Adaptive thermogenesis (AT) with weight loss refers to underfeeding-associated fall in resting and non-resting energy expenditure (REE, non-REE); this is independent of body weight and body composition. In humans, the existence of AT was inconsistently shown and its clinical significance has been questioned.
Objectives: Discrepant findings are mainly due to different definitions of AT, the use of various and nonstandardized study protocols, and the limits of accuracy of methods to assess energy expenditure. With controlled underfeeding, AT takes more than 2 wk to develop. AT accounts to an average of 0.5 MJ (or 120 kcal) with a considerable between subject variance.
Design and methods: Low-sympathetic nervous system activity, 3,5,3'-tri-iodothyronine (T3) and leptin are likely to add to AT; however, the kinetic changes of their plasma levels with underfeeding differ from the time course of AT and controlled intervention studies substituting and titrating these hormones are rare in humans. AT in response to underfeeding is independent of thermogenesis in response to either diet or cold. Although fat-free mass (FFM) and, thus, liver, and skeletal muscle are considered as major sites of AT, cold-induced nonshivering thermogenesis relates to the metabolism of brown adipose tissue (BAT). In humans, diet-induced thermogenesis is related to postprandial substrate metabolism of FFM with a questionable role of BAT. Obviously, the REE component of AT differs from and its non-REE component with respect to organ contribution as well as mechanisms. Thus, AT cannot be considered as unique.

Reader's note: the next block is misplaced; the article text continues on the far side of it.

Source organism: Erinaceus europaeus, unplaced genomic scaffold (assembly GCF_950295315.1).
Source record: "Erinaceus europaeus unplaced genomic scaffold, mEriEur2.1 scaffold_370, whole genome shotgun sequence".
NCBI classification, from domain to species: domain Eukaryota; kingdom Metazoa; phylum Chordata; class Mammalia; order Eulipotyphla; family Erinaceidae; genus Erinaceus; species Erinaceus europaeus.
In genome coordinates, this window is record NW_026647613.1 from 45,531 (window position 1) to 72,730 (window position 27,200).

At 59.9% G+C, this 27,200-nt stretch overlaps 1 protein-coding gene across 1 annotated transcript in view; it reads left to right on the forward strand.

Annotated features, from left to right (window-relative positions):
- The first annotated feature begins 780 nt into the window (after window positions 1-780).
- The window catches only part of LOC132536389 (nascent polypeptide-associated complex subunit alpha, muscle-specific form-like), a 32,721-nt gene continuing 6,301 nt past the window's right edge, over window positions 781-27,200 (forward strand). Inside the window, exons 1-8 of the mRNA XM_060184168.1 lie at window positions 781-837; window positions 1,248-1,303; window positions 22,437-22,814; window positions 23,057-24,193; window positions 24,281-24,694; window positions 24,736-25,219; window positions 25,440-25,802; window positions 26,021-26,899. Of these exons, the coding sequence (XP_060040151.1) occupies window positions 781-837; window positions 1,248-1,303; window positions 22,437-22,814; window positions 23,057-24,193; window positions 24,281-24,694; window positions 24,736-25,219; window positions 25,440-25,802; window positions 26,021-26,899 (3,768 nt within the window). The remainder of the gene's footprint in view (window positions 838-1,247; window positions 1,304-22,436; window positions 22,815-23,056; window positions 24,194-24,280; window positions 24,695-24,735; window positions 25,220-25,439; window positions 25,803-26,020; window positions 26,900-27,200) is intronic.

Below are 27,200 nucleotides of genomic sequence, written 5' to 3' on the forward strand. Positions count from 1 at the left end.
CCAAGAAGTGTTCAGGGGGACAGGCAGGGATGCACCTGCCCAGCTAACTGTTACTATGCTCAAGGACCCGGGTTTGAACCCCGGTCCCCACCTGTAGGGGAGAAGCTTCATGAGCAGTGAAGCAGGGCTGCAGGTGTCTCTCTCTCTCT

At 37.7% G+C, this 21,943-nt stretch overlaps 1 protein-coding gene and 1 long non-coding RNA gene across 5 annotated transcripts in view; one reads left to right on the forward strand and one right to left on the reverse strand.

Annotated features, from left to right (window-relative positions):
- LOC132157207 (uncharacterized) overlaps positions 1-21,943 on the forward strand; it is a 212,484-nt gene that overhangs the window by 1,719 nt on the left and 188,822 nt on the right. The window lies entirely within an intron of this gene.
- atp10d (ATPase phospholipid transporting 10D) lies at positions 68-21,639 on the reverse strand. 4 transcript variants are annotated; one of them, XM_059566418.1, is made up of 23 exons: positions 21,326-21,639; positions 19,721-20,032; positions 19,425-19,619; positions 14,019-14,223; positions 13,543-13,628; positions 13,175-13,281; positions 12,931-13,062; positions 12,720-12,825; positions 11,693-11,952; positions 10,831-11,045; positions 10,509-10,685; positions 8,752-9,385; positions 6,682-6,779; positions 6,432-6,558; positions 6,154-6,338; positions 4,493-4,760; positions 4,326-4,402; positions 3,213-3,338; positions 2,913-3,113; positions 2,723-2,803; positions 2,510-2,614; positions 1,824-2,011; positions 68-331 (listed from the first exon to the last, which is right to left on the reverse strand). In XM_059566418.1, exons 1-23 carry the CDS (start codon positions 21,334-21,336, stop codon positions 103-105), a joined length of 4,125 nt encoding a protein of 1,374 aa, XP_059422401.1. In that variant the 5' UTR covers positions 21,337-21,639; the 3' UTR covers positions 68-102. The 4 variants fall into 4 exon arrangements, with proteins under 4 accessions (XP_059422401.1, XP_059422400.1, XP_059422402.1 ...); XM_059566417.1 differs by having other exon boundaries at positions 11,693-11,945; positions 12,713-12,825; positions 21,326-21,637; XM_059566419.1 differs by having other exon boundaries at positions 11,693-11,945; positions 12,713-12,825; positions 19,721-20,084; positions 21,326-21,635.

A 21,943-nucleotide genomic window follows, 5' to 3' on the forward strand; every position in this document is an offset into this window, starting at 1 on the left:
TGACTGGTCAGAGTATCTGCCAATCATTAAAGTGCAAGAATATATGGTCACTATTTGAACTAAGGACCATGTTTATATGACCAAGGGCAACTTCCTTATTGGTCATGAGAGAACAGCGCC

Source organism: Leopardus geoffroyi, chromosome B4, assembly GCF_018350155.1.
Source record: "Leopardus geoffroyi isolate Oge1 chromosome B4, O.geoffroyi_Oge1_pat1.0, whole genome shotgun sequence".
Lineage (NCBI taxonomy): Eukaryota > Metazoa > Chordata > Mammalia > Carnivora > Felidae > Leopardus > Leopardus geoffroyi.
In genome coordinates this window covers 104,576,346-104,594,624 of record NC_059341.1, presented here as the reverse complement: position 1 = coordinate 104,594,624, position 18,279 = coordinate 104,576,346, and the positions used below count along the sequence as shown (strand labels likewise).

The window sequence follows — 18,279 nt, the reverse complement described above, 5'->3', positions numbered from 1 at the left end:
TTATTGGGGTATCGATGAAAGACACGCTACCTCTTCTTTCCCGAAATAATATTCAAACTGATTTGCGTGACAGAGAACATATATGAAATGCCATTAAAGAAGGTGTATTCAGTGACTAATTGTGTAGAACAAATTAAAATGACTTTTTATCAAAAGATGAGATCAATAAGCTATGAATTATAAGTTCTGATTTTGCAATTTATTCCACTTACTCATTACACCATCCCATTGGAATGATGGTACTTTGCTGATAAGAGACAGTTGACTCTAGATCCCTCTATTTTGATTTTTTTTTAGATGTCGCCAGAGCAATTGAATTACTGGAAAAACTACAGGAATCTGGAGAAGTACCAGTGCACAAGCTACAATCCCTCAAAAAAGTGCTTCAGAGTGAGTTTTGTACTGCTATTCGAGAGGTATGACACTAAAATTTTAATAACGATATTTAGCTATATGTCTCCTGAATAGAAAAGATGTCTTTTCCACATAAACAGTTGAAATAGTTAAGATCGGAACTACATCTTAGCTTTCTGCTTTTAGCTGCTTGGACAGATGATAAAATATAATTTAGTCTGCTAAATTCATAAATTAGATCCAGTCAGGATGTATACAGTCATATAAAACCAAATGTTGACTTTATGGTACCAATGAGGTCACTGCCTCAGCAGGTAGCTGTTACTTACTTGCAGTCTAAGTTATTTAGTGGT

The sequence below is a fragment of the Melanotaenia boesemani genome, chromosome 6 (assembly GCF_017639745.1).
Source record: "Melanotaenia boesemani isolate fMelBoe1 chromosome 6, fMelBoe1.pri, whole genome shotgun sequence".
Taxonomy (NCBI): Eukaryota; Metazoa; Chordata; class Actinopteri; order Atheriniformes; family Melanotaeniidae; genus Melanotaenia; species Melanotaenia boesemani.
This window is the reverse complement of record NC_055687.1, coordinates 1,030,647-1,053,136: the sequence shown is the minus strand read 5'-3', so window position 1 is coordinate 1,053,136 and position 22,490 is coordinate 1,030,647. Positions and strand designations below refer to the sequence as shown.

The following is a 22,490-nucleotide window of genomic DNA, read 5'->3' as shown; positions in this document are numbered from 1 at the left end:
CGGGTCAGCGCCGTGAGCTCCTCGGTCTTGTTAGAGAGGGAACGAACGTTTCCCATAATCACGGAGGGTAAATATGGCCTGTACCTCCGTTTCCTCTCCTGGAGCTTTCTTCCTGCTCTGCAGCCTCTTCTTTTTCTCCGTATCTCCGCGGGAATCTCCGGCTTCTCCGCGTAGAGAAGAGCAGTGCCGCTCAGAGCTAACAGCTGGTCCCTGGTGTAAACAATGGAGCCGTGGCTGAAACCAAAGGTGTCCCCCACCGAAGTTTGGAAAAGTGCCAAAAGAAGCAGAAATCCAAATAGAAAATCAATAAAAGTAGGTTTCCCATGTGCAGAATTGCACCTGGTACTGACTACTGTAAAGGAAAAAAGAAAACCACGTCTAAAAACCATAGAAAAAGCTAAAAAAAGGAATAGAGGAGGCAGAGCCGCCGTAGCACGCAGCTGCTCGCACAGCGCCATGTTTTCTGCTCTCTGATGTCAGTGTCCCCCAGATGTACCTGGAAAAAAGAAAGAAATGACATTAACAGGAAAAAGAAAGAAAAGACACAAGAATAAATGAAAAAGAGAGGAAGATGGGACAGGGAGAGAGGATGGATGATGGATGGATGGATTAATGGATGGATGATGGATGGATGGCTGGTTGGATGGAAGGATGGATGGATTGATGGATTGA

Conclusions: AT should be characterized based on individual components of daily energy expenditure, detailed body composition analyses, and mathematical modeling. The biological basis of AT as well as the influences of age, sex, obesity, stress, and inflammation remain to be established in humans.
Copyright © 2012 The Obesity Society.